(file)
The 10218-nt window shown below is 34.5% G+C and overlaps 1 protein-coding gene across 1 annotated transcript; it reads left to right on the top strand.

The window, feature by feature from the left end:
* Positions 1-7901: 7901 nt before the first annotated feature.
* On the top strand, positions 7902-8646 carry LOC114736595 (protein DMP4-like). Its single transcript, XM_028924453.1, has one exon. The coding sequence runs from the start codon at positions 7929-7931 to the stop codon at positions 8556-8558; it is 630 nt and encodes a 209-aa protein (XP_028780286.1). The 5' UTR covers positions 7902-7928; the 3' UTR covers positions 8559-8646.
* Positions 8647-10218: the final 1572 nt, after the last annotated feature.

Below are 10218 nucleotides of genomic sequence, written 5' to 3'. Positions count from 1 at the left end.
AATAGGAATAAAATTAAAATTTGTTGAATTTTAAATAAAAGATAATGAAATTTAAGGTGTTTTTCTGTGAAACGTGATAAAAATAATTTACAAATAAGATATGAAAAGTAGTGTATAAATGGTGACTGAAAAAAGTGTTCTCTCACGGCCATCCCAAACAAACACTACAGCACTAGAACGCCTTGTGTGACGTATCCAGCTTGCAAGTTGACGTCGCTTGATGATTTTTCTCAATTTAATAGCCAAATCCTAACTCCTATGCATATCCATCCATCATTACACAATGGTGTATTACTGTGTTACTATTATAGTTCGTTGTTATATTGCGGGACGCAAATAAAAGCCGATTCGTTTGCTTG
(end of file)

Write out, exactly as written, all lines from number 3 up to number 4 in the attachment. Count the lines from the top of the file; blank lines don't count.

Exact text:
* Positions 1-7901: 7901 nt before the first annotated feature.
* On the top strand, positions 7902-8646 carry LOC114736595 (protein DMP4-like). Its single transcript, XM_028924453.1, has one exon. The coding sequence runs from the start codon at positions 7929-7931 to the stop codon at positions 8556-8558; it is 630 nt and encodes a 209-aa protein (XP_028780286.1). The 5' UTR covers positions 7902-7928; the 3' UTR covers positions 8559-8646.